Spending last weekend as a “soccer mom,” thanks to my best friend’s son (go PYSL Hurricanes!), brought to mind the time I was on a soccer team.

I was in my mid-30s and never even had seen a game of soccer in my life, let alone played one, when I was handed the jersey.

My friend’s teenage daughter (Hurricane’s big sister) talked me into driving her to a game with her friends and even kicking around the ball a bit with them. That understatement of the year led me to paying $330 in registration fees and, for many months, going to practices every Tuesday and Thursday behind Martinsville High School and league games every weekend at an 8-field soccer complex, every field full, in Winston-Salem, N.C.

We were given the jerseys of two girls who had promised to join the team but never shown back up: Her shirt read “Rodriguez,” and “Yamileth” was written across my back.

The main language everyone on my team and the others in the league spoke was Spanish. I knew regular Spanish, but I didn’t understand most of the things they said about soccer in Spanish because, shoot, I didn’t even know soccer terms in English.

Our team was made of local women ranging in age from high-schoolers to a grandmother or two. Some had been born in the United States, some had moved here from quiet, gentle villages in Central America, and one or two came from tough cities in California.

Attendance wasn’t consistent. It was common for someone to miss practice or a game because she had a lot of homework that day or her husband was in the mood for a stew which would take all evening after work to cook.

Sometimes during practice a baby would toddle onto the field, and his mother would run to the sidelines, sit down and breastfeed.

What united them all was an overriding love of the game. Their pure joy in both soccer and sharing the fun together was contagious.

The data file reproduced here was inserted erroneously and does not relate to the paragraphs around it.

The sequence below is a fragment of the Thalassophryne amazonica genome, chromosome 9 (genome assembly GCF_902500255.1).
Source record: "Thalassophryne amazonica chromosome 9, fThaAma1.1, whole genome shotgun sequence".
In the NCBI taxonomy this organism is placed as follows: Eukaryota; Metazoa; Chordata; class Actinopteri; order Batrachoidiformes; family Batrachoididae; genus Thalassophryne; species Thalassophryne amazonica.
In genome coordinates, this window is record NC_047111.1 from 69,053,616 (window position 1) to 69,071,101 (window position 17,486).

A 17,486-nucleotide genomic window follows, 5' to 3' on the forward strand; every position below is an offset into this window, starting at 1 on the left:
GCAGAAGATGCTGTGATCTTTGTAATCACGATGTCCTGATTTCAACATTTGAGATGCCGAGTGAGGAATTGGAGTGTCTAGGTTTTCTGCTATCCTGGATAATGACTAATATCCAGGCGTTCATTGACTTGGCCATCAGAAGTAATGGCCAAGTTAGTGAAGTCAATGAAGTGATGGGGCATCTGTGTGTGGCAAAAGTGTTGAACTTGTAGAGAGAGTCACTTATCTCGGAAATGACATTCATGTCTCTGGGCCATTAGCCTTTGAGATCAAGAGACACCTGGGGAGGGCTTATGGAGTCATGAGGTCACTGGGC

One of them said, “I would rather my children say of me, ‘Mama spent many days out playing soccer’ than ‘my mother went to the night clubs a lot.’”

I had the reputation as an aggressive player, which my teammates often complimented. The swift and vicious way I would run after the ball, kick it away from the opposition, dribble it closely or kick it far with great might often got them cheering.

What they never seemed to realize is that I was that aggressive with my feet because I was compensating for my utter fear of the ball anywhere else. If it were coming at me from above, I ran like crazy away from it, because I was terrified of it hitting my head or chest, both of which are body parts you’re actually supposed to use to strike the ball.

I scored two goals during our league games. One was in the other team’s goal, because I had not realized that after the mid-game break that the teams switch sides. The other had something to do with the fact that my position was not supposed to score goals or to run where I had been running. Until they explained that error to me after the game, I had not even realized that each player had a specific role in the game other than, of course, the goalie.

Often when we would get to the league games, we’d see our opposing team and shudder. They were big, strong, swift girls and women.

One game, we were matched up with utter Amazons, lean and muscular teenage girls, each of whom looked like she could crush two of us at once like soda cans. They merely glanced our way like we were a few flies buzzing around the picnic screen. We lost that game by a whole lot.

We never won a single game, but we always had fun. Our victories were when we lost by only four or fewer points.

I can guarantee that no champion of record ever felt the utter bliss that what was felt by our motley crew. We simply enjoyed being together and would drive the hour and a half home cheering, “We only lost by 3!”

Holly Kozelsky is a writer for the Martinsville Bulletin; contact her at 276-638-8801 ext. 243.

Holly Kozelsky is a writer for the Martinsville Bulletin; contact her at 276-638-8801 ext. 243.

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